River Phoenix and Keanu Reeves star in Gus Van Sant’s haunting tale of two young street hustlers: Mike Waters, a sensitive narcoleptic who dreams of the mother who abandoned him, and Scott Favor, the wayward son of the mayor of Portland and object of Mike’s desire. Navigating a volatile world of junkies, thieves, and johns, Mike takes Scott on a quest from the grungy streets to the open highways of the Pacific Northwest, in search of an elusive place called home. Visually dazzling and groundbreaking, My Own Private Idaho is a deeply moving look at unrequited love and life at society’s margins. —The Criterion Collection
A director who is capable of crafting both deeply unconventional independent films and mainstream crowd-pleasers, Gus Van Sant has managed to carve an enviable niche for himself in Hollywood. Since debuting in 1985 with Mala Noche, Van Sant has become one of the premiere bards of dysfunction, populating his films with a parade of hustlers, junkies, psychopathic weather girls, homicidal teens, and troubled geniuses.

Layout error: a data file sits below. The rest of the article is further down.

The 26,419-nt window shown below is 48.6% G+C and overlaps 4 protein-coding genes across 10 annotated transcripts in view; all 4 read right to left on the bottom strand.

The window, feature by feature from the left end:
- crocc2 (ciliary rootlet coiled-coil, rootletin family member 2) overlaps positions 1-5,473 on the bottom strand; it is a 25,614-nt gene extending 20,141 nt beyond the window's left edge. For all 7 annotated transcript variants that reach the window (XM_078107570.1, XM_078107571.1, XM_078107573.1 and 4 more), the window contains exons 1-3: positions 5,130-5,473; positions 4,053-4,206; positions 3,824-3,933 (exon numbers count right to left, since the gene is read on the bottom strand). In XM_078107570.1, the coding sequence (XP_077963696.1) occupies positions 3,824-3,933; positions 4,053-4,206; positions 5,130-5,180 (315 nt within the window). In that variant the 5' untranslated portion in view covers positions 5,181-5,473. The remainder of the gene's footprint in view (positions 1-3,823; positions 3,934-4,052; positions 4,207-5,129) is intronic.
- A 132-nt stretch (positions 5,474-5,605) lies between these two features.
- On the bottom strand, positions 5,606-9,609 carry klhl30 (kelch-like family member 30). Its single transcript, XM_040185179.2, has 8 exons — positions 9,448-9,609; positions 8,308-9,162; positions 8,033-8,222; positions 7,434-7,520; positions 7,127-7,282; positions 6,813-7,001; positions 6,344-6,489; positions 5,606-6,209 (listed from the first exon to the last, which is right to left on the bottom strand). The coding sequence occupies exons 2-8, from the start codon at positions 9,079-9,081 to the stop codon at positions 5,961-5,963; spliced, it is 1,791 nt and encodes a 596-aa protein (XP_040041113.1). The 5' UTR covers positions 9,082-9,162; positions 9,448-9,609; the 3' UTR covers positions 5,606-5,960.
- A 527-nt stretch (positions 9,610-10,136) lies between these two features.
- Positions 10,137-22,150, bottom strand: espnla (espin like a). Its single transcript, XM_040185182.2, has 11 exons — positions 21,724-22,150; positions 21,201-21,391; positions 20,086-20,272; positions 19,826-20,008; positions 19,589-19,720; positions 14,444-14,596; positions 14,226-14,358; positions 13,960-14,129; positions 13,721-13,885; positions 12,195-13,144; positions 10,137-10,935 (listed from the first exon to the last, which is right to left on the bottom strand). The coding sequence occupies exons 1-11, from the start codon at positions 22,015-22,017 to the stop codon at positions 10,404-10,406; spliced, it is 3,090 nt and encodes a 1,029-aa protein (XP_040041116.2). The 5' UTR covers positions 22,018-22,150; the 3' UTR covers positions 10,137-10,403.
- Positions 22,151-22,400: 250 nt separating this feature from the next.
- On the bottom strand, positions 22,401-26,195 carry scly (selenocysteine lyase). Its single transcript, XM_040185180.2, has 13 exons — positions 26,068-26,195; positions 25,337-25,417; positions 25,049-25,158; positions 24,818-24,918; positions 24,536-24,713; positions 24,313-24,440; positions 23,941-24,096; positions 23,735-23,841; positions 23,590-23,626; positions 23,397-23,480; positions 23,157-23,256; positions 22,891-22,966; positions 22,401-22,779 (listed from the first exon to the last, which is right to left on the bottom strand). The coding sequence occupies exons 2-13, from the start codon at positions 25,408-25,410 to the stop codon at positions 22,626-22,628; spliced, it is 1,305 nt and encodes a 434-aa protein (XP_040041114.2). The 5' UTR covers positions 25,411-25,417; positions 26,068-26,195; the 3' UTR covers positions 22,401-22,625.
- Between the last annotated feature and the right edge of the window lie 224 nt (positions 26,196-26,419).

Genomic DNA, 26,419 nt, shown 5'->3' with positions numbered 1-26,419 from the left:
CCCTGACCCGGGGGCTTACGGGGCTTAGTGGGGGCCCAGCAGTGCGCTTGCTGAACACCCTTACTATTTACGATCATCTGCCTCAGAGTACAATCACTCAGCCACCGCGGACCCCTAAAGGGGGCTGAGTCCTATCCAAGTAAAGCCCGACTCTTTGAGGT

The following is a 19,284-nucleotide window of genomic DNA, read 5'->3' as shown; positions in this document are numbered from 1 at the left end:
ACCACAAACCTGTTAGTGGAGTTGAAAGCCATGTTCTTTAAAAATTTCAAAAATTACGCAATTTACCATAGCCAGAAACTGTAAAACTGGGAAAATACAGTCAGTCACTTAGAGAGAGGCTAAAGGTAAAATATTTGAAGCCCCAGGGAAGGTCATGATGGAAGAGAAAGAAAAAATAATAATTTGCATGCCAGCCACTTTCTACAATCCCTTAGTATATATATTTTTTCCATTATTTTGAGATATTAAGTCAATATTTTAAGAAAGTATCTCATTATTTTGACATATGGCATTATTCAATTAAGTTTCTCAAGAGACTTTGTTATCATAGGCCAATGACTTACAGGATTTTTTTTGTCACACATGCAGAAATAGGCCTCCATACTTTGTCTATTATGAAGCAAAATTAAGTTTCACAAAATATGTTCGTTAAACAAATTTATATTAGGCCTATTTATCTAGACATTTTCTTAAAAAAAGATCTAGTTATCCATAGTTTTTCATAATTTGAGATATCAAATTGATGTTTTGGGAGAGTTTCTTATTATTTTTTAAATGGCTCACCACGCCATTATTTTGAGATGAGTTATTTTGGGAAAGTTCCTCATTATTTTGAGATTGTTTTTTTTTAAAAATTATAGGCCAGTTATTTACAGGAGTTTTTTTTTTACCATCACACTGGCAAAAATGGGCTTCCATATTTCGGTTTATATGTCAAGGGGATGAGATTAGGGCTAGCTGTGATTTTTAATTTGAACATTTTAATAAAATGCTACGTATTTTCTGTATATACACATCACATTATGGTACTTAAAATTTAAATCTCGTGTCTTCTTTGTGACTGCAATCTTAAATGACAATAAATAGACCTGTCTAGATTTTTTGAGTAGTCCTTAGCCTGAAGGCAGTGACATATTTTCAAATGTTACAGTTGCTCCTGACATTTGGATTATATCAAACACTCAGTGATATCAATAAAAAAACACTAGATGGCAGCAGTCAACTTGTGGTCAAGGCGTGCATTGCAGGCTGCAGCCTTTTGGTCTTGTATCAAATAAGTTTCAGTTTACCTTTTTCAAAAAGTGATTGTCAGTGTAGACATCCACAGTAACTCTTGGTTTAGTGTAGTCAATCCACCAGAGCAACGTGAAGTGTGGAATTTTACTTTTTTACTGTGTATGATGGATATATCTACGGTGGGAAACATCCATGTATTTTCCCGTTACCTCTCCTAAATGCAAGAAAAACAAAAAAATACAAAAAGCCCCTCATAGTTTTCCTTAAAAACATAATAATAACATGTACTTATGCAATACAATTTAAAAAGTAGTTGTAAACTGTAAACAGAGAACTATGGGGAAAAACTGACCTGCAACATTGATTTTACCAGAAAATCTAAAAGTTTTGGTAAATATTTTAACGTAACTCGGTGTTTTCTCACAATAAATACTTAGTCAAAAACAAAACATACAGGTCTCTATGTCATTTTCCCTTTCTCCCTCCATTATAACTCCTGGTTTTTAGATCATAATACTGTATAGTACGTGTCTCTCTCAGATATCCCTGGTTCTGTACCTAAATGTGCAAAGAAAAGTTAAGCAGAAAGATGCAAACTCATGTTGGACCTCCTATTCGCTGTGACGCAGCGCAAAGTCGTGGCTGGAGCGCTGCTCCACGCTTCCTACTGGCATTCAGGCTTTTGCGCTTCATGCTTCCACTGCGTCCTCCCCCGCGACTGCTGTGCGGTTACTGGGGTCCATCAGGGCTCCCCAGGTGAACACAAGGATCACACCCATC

The son of a traveling salesman, Van Sant was born in Louisville, KY, on July 24, 1952. One constant in the director’s early years was his interest in painting and Super-8 filmmaking. Van Sant’s artistic leanings took him to the Rhode Island School of Design in 1970, where introduction to Avant-Garde cinema quickly inspired him to change his major from painting to cinema. After mobving to LA, Van Sant became fascinated by the existence of the marginalized section of L.A.‘s population, especially in context with the more ordinary prosperous world that surrounded them… read more
Amazing echo chamber of a film with Falstaff, Prince Hal, Orson Welles, James Dean from East of Eden, Andy Warhol & many other voices jostling around in a drama about idealism and pragmatism, true fathers and false fathers, abandonment and consolation. The mashup of genres was also surprisingly effective. I did NOT expect such a rich movie given its hype & given how just OK I found Mala Noche and Drugstore Cowboys!
Making New Queer Cinema as a genre, proud. Deeply disturbing and touching and we all wish River Phoenix was still acting.
“We sort of do the lineup by the seat of our pants.”
This film is a classic example of how few people recognize something great, until some studio finally takes a chance on it. Although the story was written before Drugstore Cowboy (popular follow up… read review